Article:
Sulwe Project: A Valentine’s Day Filled with Diversity and Inclusivity

Two volunteers from JCU’s Africans in the World Cultural Club (AWCC) participated in the launch of a new project called “Sulwe,” inspired by the children’s picture book by the same name written by Kenyan actress Lupita Nyong’o. The event was organized by the Office of Community Service, Religious Life & Multiculturalism on February 14.

Picture-book "Sulwe"

Picture book Sulwe

The fiction picture book follows the story of a young girl who wishes for her dark skin to be lighter. Thanks to a magical journey in the night sky, she becomes aware of her own unique beauty and comes to love her skin color. The story is ultimately about colorism, self-worth, and inner beauty.

Based on an initiative of student Selma Coleman, President of the AWCC, the aim of the “Sulwe” project is to read and discuss Sulwe with elementary and middle school students from the Lazio region. In a time when discrimination and racism seem to have re-emerged in our society, the ultimate goal of the project is to help educators expose children to diverse cultures in the hopes of instilling values that celebrate diversity.

The launch of the “Sulwe” project took place at the public middle school “Istituto Comprensivo Don Milani,” in Terracina (near Rome). JCU alumna and English teacher Maria D’Alessandro welcomed JCU volunteers along with a group of 30 middle school students. Young learners, divided into three groups, read Sulwe together and commented on the importance and universality of the message of self-love and acceptance.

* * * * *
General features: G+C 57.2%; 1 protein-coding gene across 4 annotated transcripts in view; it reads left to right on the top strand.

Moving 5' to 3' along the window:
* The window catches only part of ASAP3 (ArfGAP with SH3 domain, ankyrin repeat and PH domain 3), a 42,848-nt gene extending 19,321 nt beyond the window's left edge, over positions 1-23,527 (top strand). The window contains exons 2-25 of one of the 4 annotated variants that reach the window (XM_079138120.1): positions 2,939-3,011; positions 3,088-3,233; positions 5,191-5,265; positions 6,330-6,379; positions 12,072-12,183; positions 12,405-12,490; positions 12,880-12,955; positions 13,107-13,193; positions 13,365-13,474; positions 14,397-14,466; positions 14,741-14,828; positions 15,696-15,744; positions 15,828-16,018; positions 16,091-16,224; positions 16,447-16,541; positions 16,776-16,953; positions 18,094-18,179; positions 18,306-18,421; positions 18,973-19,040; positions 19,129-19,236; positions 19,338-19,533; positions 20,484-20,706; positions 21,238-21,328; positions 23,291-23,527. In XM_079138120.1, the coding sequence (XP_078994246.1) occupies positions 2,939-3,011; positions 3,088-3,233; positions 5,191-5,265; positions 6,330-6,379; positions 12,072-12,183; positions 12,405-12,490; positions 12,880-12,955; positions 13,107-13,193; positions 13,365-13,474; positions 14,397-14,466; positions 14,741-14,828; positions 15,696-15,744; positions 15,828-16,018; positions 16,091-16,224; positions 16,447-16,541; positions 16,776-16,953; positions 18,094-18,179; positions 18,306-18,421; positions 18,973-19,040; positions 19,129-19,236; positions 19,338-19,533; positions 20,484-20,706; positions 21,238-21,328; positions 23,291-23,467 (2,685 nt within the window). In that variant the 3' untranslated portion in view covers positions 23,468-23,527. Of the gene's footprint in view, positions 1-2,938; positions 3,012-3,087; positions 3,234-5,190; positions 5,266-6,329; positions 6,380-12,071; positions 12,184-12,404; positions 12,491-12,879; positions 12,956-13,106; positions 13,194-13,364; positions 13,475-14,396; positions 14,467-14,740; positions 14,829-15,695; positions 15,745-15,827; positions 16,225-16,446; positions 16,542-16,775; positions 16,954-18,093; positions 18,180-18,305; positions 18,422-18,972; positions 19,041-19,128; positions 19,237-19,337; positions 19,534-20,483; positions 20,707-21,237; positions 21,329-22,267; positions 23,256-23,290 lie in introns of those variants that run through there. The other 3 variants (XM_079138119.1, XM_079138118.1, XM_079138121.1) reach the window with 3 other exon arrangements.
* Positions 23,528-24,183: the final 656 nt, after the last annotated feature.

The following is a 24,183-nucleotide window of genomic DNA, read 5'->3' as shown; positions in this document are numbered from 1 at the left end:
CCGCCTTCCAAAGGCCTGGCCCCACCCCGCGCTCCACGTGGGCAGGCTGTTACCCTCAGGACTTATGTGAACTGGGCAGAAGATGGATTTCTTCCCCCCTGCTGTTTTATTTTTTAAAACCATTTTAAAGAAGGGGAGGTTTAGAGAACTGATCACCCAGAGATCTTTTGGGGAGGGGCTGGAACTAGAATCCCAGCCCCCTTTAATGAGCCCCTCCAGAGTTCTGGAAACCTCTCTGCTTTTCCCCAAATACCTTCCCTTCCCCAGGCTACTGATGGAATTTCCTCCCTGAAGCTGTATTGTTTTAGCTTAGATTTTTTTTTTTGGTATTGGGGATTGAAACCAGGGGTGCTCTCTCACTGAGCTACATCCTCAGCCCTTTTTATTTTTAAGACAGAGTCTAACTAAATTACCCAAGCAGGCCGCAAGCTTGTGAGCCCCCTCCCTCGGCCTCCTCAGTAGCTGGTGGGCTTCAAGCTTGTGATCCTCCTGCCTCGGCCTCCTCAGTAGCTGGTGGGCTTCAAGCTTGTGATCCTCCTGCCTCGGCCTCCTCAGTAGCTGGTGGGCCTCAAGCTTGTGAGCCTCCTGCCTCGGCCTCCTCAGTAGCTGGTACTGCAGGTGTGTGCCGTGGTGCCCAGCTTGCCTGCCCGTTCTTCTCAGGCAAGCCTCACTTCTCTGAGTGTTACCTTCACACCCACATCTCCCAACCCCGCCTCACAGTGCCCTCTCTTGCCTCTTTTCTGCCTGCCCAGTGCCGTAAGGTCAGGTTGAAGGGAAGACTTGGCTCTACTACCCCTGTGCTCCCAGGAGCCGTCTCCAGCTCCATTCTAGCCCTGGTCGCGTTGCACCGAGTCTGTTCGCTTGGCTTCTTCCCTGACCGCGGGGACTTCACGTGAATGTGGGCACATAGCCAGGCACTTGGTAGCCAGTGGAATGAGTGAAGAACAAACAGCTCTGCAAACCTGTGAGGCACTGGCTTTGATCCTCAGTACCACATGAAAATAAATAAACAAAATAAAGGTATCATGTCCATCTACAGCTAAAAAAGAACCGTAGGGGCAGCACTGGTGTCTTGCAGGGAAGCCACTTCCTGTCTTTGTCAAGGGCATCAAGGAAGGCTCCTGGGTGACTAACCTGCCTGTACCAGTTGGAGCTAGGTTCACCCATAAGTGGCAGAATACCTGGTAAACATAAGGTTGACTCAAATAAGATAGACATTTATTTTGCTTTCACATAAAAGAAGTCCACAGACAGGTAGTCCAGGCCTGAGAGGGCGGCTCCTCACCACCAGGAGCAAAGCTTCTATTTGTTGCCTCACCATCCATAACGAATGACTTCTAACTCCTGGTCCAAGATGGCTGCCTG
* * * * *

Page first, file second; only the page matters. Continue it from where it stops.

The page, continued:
Megan Dhlamini, student-volunteer and Social Media Coordinator of the AWCC, said, “The day was memorable and educational, as I had not realized how some schools in Italy are not exposed to much diversity. I am pleased with how the book inspired children to speak and ask questions in a safe space.”

Selma Coleman said she was very impressed with how students “were so eager to learn.” After the book reading and the discussion, the song that Lupita Nyong’o wrote to accompany Sulwe was played for the children, who all sang along to the lyrics. Selma commented, “Seeing such big smiles on their faces was the peak of the day.”

The class was gifted with a copy of the picture book Sulwe, and the volunteers, in exchange, received a letter and a drawing of Terracina, both made by the children.

Julia del Papa, Director of Community Service, Religious Life and Multiculturalism said, “it was incredibly touching to watch young learners engaging with such enthusiasm, deeply grasping the meaning of Sulwe.”

The volunteers are looking forward to visiting the next school and meeting students to further spread appreciation and understanding of diversity.